An English Woman’s Journey to Becoming a Lama
Shrimala Publishing 2020
Lama Shenpen Hookham is a member of that small, select band of adventurous western women who travelled to India in the 1960s to live with the exiled Tibetans, ordain as nuns and, eventually, become Buddhist teachers in their own right. Like Tsultrim Allione, Tenzin Palmo and one or two others, she has a remarkable tale to tell – of a life lived in complete dedication to the dharma, inspired by the unprecedented access she had to some of the great Tibetan lamas of that era. Her memoir is a precious record of that time, deeply insightful about Tibetan Buddhism and wonderfully entertaining. A succession of first class anecdotes – the calloused foot that breaks through the ceiling of her retreat hut one night, the story of Lama Phurtse sneezing over the breakfast tray, the Karmapa and the Japanese drum, to name but three – are all relayed with great verve and wit.
She vividly conveys the extraordinary ambience of the lamas. Karma Thinley Rinpoche is eccentric – feeding slugs and lobbying the US embassy to put a vast image of the Buddha on the moon – but no less impressive. “He could suddenly switch,” she writes, “and you got a blast of power as he took on the role of the Primordial Buddha.” Kalu Rinpoche has a haunting presence, “radiant, with a gentle but wry smile”. Dudjom Rinpoche speaks to her softly and tenderly, “as if from a different dimension of space”. She takes ordination from the Karmapa himself, who intuits her deepest wish in his first glance, declaring spontaneously: “Beyond meditation and non-meditation, then you can help everyone effortlessly.”
In the end, she becomes closest to Bokar Rinpoche, who, fresh from a long retreat, has the time to help her with translation and work through her questions. Shenpen is not a woman to take anything for granted. “This was not what I had come all the way to India to hear,” she remarks about the traditional teachings on the hell realms and her interrogation of the Tibetan worldview is often illuminating. She is very good on the emphasis on accumulating punya or merit, and on developing tendrel or auspicious connections. She describes the way a belief in karma and reincarnation creeps up on her, absorbed as if by osmosis, until she discovers one day that she has developed renunciation. And she shares with the reader her first glimpses of the nature of mind. “It is like a strong man wrestling with a weaker man,” Bokar explains, “Eventually the strong man gets weak and the weak man strong. Then it is easy.”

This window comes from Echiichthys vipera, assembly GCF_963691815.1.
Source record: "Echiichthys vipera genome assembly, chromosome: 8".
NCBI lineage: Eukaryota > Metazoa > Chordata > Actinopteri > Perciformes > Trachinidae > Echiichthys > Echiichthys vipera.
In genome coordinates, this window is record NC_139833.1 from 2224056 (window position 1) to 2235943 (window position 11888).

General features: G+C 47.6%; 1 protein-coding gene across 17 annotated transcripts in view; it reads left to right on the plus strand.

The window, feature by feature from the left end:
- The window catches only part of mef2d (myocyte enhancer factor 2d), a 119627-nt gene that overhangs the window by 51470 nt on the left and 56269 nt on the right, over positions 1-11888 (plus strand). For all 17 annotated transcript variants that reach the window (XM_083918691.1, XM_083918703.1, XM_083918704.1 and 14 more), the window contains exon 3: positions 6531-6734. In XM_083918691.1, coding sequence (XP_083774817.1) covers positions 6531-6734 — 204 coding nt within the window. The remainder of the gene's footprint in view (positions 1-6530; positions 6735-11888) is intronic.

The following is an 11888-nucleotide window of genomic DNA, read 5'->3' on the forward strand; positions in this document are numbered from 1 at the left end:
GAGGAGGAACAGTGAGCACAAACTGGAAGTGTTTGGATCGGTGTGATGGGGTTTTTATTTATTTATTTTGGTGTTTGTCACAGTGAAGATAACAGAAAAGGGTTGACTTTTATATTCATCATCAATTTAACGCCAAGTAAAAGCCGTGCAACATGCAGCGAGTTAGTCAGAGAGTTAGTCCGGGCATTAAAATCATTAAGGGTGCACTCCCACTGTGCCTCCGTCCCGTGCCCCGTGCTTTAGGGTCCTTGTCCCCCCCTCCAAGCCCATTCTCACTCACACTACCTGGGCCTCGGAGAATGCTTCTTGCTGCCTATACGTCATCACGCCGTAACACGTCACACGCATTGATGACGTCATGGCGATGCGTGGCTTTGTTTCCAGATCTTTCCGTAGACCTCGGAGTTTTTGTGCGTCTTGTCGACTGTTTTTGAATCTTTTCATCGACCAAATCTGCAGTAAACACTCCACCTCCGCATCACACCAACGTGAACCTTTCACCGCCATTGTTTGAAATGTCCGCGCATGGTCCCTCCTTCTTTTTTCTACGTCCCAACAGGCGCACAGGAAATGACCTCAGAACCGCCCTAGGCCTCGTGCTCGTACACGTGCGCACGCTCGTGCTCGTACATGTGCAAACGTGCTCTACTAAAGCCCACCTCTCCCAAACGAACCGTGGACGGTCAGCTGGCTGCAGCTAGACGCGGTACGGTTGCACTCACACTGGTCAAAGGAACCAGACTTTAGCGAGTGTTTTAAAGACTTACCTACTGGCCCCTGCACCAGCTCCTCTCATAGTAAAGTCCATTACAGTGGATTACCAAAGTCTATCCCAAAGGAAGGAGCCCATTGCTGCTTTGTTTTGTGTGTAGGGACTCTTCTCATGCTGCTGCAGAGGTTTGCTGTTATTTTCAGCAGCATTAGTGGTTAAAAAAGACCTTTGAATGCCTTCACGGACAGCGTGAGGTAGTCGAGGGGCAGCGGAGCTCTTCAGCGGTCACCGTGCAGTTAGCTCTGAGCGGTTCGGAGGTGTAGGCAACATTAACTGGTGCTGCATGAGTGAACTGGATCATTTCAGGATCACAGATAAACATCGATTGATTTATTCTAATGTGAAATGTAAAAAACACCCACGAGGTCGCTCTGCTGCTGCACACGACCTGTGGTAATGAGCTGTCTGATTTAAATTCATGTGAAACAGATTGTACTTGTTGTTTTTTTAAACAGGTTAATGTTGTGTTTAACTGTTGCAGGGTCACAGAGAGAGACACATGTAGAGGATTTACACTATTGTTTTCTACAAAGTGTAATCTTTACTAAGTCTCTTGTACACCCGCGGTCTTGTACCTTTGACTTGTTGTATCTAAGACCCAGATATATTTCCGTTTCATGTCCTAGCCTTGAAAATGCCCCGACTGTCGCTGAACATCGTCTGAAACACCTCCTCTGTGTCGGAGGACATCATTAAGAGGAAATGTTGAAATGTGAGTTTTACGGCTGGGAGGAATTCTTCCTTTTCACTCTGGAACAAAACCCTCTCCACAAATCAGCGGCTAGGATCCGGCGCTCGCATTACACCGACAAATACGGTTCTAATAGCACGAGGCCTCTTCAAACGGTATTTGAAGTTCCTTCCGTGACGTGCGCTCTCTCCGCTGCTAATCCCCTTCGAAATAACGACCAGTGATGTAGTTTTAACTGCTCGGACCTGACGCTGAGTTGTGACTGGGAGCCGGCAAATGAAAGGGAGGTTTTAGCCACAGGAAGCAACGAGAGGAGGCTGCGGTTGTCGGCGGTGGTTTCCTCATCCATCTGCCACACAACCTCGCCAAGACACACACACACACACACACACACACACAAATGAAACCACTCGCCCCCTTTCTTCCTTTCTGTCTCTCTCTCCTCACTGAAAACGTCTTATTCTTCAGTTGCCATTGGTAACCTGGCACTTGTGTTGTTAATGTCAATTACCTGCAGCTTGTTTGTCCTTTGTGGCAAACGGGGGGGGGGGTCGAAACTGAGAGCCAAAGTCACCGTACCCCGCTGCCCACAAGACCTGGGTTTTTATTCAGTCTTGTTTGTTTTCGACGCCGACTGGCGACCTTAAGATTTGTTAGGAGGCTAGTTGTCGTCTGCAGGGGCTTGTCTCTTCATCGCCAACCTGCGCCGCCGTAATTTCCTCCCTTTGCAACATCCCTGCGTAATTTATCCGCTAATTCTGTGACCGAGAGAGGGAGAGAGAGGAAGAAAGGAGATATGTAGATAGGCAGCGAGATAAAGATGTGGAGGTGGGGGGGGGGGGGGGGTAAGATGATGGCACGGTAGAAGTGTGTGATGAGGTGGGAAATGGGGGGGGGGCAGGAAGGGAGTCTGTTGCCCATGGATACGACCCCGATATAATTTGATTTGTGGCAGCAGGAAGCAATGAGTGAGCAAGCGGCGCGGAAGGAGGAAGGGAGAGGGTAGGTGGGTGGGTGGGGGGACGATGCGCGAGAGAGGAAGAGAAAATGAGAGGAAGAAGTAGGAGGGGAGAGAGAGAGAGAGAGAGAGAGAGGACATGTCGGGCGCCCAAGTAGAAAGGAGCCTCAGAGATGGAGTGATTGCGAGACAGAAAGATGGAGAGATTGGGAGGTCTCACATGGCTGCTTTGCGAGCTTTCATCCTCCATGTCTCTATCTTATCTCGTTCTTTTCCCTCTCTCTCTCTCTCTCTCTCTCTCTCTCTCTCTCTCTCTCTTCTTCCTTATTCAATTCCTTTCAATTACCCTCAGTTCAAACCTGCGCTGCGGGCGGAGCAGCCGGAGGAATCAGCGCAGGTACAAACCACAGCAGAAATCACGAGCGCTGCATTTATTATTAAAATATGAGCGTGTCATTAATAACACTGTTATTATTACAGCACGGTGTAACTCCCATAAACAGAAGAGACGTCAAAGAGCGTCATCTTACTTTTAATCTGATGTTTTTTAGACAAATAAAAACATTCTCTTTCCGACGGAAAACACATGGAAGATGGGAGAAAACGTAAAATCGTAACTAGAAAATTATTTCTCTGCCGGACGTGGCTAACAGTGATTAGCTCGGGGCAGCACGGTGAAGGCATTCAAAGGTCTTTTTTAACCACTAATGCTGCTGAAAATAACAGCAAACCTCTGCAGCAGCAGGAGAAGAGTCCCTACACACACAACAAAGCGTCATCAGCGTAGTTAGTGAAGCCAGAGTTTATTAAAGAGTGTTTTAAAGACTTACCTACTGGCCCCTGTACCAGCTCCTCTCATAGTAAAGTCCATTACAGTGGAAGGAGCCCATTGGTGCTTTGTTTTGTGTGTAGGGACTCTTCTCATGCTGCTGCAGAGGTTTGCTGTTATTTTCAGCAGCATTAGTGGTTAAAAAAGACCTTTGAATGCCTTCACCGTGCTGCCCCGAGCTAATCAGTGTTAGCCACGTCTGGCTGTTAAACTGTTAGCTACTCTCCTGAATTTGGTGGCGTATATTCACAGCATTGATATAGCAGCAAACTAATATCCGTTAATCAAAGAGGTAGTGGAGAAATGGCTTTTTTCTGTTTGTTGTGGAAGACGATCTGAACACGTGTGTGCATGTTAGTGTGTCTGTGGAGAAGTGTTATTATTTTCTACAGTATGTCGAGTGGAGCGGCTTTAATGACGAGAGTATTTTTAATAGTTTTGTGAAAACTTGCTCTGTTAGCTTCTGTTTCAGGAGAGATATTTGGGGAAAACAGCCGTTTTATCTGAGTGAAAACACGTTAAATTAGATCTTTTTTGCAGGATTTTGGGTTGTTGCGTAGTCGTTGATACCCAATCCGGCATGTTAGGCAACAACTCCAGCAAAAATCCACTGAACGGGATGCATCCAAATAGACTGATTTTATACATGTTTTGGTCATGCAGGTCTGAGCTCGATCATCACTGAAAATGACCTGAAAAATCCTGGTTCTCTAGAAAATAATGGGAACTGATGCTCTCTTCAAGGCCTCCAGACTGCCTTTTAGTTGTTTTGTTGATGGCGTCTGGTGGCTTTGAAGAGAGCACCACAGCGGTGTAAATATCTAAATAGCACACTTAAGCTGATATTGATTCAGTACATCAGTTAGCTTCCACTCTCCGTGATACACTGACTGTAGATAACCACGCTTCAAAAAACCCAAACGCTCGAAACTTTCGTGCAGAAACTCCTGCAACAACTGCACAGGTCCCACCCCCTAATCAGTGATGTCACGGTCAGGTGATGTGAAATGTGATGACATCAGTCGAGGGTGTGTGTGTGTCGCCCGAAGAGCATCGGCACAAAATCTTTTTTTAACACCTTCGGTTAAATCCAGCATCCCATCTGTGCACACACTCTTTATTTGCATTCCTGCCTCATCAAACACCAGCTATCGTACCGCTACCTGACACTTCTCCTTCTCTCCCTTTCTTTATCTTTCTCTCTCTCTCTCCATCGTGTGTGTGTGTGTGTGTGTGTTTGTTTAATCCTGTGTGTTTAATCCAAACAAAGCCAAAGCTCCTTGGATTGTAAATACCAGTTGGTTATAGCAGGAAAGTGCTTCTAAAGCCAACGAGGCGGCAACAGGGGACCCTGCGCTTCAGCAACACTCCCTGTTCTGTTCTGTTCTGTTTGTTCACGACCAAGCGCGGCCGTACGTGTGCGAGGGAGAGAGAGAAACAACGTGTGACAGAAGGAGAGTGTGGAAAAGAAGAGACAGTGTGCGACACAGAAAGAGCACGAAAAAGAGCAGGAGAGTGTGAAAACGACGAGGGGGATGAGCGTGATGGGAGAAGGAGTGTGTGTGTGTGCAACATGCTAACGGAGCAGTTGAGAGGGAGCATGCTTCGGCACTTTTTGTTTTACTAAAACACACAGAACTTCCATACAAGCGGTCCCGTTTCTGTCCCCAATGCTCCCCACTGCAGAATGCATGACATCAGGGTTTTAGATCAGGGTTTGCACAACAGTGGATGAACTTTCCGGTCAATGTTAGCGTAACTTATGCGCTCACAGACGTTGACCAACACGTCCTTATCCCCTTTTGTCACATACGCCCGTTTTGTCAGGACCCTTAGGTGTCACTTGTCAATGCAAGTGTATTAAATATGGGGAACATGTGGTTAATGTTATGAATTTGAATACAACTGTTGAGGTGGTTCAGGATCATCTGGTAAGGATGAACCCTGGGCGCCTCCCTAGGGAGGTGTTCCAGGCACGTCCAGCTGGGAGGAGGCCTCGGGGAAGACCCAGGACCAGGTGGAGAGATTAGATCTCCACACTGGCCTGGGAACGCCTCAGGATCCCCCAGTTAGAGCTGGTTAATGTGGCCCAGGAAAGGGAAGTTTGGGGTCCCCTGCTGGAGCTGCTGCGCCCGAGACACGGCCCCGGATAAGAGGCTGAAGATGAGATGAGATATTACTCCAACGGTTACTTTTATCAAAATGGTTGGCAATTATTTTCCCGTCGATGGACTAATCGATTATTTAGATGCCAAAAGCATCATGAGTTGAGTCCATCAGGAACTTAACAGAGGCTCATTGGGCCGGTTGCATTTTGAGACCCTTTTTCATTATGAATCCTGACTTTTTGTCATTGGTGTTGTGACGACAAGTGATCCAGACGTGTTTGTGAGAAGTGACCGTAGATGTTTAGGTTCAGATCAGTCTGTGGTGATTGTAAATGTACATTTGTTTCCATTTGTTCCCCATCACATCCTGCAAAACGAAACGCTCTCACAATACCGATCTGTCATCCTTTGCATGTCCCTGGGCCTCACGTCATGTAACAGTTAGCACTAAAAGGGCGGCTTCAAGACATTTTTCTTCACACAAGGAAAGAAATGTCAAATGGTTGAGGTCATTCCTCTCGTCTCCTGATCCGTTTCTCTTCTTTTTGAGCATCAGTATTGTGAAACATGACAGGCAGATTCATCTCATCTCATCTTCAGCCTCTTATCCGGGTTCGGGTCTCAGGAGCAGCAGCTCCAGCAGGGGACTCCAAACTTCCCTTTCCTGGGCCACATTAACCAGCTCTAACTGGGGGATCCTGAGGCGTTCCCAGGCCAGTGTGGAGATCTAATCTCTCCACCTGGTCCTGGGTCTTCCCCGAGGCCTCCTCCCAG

Her experiences in India have an exalted, providential quality. “Time stopped,” she writes of her arrival, “and didn’t speed up again till I set foot in Heathrow airport five and half years later.” A generous ex-boyfriend sponsors her financially, allowing her to feel completely free. Her prodigious appetite for solitary meditation is seen by the Tibetans as the result of a past life and almost from the start, the lamas – including the Karmapa – assume she will return to the west to teach. This sense of destiny is perhaps most sharply felt in a mysterious encounter with Thukse Rinpoche, who asks what her Tibetan name is. “No, it’s not,” he replies, when she tells him, “it’s Shenpen Zangmo.” Shenpen, meaning “benefit others”, is the name she has used ever since.